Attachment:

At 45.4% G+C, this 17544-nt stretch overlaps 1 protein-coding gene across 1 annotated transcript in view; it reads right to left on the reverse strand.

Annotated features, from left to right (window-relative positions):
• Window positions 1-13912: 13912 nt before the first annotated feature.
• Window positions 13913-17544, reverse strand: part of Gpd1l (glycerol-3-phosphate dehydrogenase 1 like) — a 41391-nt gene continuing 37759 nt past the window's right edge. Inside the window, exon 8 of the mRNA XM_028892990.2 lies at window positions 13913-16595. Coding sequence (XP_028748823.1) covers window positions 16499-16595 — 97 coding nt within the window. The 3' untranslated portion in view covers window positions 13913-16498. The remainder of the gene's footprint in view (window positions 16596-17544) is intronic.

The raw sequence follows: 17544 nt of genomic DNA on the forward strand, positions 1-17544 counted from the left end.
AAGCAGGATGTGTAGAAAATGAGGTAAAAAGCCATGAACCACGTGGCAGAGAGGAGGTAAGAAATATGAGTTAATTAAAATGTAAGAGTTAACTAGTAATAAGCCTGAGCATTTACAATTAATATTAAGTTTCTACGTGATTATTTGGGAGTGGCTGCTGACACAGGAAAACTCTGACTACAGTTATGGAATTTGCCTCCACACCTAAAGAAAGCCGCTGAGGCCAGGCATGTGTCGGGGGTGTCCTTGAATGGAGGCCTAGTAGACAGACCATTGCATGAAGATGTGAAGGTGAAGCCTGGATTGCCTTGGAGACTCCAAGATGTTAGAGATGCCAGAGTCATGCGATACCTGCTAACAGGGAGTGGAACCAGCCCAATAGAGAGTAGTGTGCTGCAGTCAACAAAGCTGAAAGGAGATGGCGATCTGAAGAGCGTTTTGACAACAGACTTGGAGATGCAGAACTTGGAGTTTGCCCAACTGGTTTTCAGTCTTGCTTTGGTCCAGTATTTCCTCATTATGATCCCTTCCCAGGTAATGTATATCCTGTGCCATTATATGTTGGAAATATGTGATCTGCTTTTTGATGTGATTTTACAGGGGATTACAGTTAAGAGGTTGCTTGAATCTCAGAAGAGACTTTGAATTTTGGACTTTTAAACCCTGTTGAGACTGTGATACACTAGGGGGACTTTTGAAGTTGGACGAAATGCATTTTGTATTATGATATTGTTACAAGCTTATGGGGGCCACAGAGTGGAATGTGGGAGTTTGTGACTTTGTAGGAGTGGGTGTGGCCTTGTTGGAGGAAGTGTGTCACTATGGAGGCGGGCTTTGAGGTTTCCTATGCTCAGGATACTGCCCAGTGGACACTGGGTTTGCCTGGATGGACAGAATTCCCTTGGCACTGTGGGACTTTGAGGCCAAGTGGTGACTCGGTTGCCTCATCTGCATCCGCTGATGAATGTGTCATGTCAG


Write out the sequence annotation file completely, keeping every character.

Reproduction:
At 45.4% G+C, this 17544-nt stretch overlaps 1 protein-coding gene across 1 annotated transcript in view; it reads right to left on the reverse strand.

Annotated features, from left to right (window-relative positions):
• Window positions 1-13912: 13912 nt before the first annotated feature.
• Window positions 13913-17544, reverse strand: part of Gpd1l (glycerol-3-phosphate dehydrogenase 1 like) — a 41391-nt gene continuing 37759 nt past the window's right edge. Inside the window, exon 8 of the mRNA XM_028892990.2 lies at window positions 13913-16595. Coding sequence (XP_028748823.1) covers window positions 16499-16595 — 97 coding nt within the window. The 3' untranslated portion in view covers window positions 13913-16498. The remainder of the gene's footprint in view (window positions 16596-17544) is intronic.

The raw sequence follows: 17544 nt of genomic DNA on the forward strand, positions 1-17544 counted from the left end.
AAGCAGGATGTGTAGAAAATGAGGTAAAAAGCCATGAACCACGTGGCAGAGAGGAGGTAAGAAATATGAGTTAATTAAAATGTAAGAGTTAACTAGTAATAAGCCTGAGCATTTACAATTAATATTAAGTTTCTACGTGATTATTTGGGAGTGGCTGCTGACACAGGAAAACTCTGACTACAGTTATGGAATTTGCCTCCACACCTAAAGAAAGCCGCTGAGGCCAGGCATGTGTCGGGGGTGTCCTTGAATGGAGGCCTAGTAGACAGACCATTGCATGAAGATGTGAAGGTGAAGCCTGGATTGCCTTGGAGACTCCAAGATGTTAGAGATGCCAGAGTCATGCGATACCTGCTAACAGGGAGTGGAACCAGCCCAATAGAGAGTAGTGTGCTGCAGTCAACAAAGCTGAAAGGAGATGGCGATCTGAAGAGCGTTTTGACAACAGACTTGGAGATGCAGAACTTGGAGTTTGCCCAACTGGTTTTCAGTCTTGCTTTGGTCCAGTATTTCCTCATTATGATCCCTTCCCAGGTAATGTATATCCTGTGCCATTATATGTTGGAAATATGTGATCTGCTTTTTGATGTGATTTTACAGGGGATTACAGTTAAGAGGTTGCTTGAATCTCAGAAGAGACTTTGAATTTTGGACTTTTAAACCCTGTTGAGACTGTGATACACTAGGGGGACTTTTGAAGTTGGACGAAATGCATTTTGTATTATGATATTGTTACAAGCTTATGGGGGCCACAGAGTGGAATGTGGGAGTTTGTGACTTTGTAGGAGTGGGTGTGGCCTTGTTGGAGGAAGTGTGTCACTATGGAGGCGGGCTTTGAGGTTTCCTATGCTCAGGATACTGCCCAGTGGACACTGGGTTTGCCTGGATGGACAGAATTCCCTTGGCACTGTGGGACTTTGAGGCCAAGTGGTGACTCGGTTGCCTCATCTGCATCCGCTGATGAATGTGTCATGTCAG